Tuesday, December 01, 2009

Innovating beyond the headlights

There's an interesting and difficult conundrum associated with innovation based on the calendars and timeframes of most organizations. While many organizations want innovation, they are not able to innovate beyond their "headlights", which to me means the span of time into the future they are willing to investigate.

Most businesses operate in approximately three timeframes: the quarter, the annual plan, and timeframes beyond one year out. These timeframes are dictated by the financial markets, not by any specific ebb and flow of business, and these time frames don't align to or account for the interworkings of the organizations. The first timeframe, 90 days, is dictated especially to publicly traded firms. However, any firm of any size will frankly tell you that little can be changed in a quarter. The next time frame is the fiscal year, which is dictated again by the financial community.

Note that neither of these timeframes has anything to do with the internal workings or operations of the business, especially when it comes to innovation. If we are honest with ourselves, we'll be willing to admit there are at least three phases of innovation and new product development: idea generation and selection, new product development and commercialization and launch. In most organizations new product development and commercialization will rarely take less than 18 months to two years. Adding in the timeframe to identify opportunities and generate ideas, it's easy to see that an idea generated today in most firms won't be commercialized in less than 2 to 2.5 years.

This is where the concept of innovating beyond the headlights comes into play. If we have an idea to product or service lifecycle of 2 to 2.5 years, then we need a planning cycle and an investigation cycle of at least that length, if not more. If the business is not identifying opportunities 3 to 5 years in the future and has a idea to product lifecycle of 2 to 2.5 years, then it's almost impossible for the firm to ever create a truly disruptive product, since it's development time is longer than its runway. It's not as if we compete in a market that has no other insightful, aggressive competitors and new entrants. Consumers aren't simply going to wait for your firm to unveil products and services that have already been launched by competitors.

No, innovators need to identify opportunities that are further into the future, and that will cause consternation by many of the individuals tied to the quarterly plan or the yearly plan. Innovators need to push their visions at least three to five years into the future to identify emerging opportunities or needs, and begin to develop products and services to meet those needs. Given the elapsed time to bring a new product to market, even a three year planning horizon is probably too short.

Forecasting opportunities that are less than two years into the future doesn't account for the internal development processes or the ability of competitors or disrupters to enter the market. Even incremental innovation is timeconsuming, so we may as well swing for the fences on a regular basis.

If these postulates hold true, then there are two conclusions. First, we need to make our idea to product or service launch process more compact and more efficient, so that we can identify opportunities and launch new products and services faster. In addition, we need to extend our trend spotting and scenario planning further into the future, to understand opportunities and provide enough runway so that we can create compelling and unique offerings and solutions as the market becomes aware of the needs.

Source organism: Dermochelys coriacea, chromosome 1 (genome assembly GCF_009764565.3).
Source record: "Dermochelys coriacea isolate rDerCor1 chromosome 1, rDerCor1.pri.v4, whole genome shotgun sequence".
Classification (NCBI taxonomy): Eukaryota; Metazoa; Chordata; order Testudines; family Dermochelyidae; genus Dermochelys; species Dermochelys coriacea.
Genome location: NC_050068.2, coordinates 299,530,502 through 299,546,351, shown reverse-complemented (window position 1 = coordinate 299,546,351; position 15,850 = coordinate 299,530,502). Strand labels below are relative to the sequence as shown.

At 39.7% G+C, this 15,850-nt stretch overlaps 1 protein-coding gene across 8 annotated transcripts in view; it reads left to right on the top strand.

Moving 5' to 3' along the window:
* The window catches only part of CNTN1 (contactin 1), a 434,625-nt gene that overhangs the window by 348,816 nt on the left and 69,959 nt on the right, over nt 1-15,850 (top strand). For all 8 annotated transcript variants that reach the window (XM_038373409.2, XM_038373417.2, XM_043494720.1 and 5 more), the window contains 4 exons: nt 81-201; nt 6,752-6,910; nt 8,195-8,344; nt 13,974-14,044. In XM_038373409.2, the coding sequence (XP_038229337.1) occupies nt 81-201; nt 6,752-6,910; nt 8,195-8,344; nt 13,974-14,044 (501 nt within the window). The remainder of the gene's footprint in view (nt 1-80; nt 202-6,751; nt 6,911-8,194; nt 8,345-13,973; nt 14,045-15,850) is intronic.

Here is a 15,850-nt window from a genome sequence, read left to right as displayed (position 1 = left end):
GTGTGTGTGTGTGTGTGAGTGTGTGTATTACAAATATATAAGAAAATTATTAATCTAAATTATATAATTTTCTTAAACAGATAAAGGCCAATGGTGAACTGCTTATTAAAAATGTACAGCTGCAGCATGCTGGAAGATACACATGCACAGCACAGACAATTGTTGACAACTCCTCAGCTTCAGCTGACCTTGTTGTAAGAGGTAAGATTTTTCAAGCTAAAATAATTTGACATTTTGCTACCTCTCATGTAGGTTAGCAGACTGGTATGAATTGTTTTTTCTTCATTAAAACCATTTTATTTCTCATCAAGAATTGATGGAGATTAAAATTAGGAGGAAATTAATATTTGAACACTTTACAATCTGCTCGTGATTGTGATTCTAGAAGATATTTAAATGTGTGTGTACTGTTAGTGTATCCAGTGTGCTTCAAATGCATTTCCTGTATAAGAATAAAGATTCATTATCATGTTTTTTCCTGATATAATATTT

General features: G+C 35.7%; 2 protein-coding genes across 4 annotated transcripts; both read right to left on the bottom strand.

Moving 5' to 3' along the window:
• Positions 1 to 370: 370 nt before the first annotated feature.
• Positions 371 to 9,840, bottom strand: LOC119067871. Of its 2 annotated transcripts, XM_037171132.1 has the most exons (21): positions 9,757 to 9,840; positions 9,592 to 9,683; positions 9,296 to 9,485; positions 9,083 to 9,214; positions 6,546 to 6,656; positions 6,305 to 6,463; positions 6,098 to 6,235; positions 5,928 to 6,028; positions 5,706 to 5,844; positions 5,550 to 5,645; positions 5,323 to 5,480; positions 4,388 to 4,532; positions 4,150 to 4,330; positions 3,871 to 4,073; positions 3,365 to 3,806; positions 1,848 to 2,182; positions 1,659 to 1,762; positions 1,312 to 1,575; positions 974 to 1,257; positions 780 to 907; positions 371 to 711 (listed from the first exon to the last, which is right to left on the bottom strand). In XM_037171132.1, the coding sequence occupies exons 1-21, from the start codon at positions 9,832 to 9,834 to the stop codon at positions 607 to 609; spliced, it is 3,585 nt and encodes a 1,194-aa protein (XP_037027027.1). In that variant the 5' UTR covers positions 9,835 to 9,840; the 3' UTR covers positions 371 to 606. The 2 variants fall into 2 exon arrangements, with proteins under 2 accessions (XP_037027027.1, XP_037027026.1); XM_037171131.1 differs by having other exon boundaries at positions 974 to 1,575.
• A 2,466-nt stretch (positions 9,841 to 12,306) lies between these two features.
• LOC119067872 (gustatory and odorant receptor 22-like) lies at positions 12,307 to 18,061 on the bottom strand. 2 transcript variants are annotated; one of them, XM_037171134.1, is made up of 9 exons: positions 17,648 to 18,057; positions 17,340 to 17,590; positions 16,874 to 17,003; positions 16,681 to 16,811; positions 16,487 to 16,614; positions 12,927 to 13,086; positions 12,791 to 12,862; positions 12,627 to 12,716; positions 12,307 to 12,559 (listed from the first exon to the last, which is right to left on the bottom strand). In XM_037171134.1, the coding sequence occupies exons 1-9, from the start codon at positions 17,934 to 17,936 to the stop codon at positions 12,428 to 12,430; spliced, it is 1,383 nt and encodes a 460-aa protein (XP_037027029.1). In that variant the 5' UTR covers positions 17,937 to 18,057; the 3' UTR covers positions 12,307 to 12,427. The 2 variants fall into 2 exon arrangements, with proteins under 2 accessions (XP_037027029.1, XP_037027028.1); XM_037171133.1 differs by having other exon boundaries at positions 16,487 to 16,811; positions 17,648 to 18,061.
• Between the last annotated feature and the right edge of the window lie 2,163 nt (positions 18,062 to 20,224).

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posted by Jeffrey Phillips at 5:39 AM


Anonymous Josh Gluckman said...

Good observations (as always!).

The same disconnect between business and innovation cycles also points to the need for a suitable a level of isolation for those teams and individuals incubating and commercialising ideas.

I use the term 'isolation' cautiously (as a full-on skunkworks isn't always appropriate) - but in essence, it's about ensuring new opportunities aren't starved of human/financial resources simply because it's more enticing to direct them towards activities within the 'current' business cycle.

(And the latter is a real temptation for many/most).

This is one of the arguments used for a dedicated incubation function

1:36 PM  
Blogger Paul said...

Shifting thinking away from planning is extremely tough. Talking about the time horizon of ends does helps shift the mentality away from simply a planning one and may help to break down the innovation activity into three frames of thought:

1. Goals that contribute to the immediate plans- within the period covered and can be budgeted in good (granular) detail,

2. Objectives that can be moved forward but have longer term horizons -attain later that are progressed within the period so you have a mix of actual spends for the designated period and forecasts for activities that take you over the current plan lines,

3. Ideals that reflect a new state or position from innovation- unattainable, even possible unknowns within the time period but need to be progressed wherever possible during and after the period planned for. These need to be built into the thinking and pilot money to be provided to ensure these can be moved forward.

Planning needs to 'account' for all three, in many cases it doesn’t as innovation activity is often looked upon as needing to be associated with specific tangible projects and not concepts and thoughts coming from future thinking or desired states.

2:14 AM  
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